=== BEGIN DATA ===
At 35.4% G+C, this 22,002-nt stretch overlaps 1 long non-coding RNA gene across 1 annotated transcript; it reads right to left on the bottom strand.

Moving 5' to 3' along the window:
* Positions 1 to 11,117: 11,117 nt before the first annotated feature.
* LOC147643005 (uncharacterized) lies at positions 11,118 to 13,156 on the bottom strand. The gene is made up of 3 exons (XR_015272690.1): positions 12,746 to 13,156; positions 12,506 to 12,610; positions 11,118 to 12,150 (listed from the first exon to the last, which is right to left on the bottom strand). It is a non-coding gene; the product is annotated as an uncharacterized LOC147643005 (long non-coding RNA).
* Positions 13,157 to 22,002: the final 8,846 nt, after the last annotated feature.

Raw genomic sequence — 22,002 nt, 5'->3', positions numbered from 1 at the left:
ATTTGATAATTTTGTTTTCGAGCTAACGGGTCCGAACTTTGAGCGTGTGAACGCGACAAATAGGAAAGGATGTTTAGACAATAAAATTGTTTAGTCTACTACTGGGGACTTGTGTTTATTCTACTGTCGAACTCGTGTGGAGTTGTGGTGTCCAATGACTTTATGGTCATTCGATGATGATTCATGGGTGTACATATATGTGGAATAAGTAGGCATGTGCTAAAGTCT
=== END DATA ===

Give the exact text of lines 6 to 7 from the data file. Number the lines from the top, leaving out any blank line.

Raw genomic sequence — 22,002 nt, 5'->3', positions numbered from 1 at the left:
ATTTGATAATTTTGTTTTCGAGCTAACGGGTCCGAACTTTGAGCGTGTGAACGCGACAAATAGGAAAGGATGTTTAGACAATAAAATTGTTTAGTCTACTACTGGGGACTTGTGTTTATTCTACTGTCGAACTCGTGTGGAGTTGTGGTGTCCAATGACTTTATGGTCATTCGATGATGATTCATGGGTGTACATATATGTGGAATAAGTAGGCATGTGCTAAAGTCT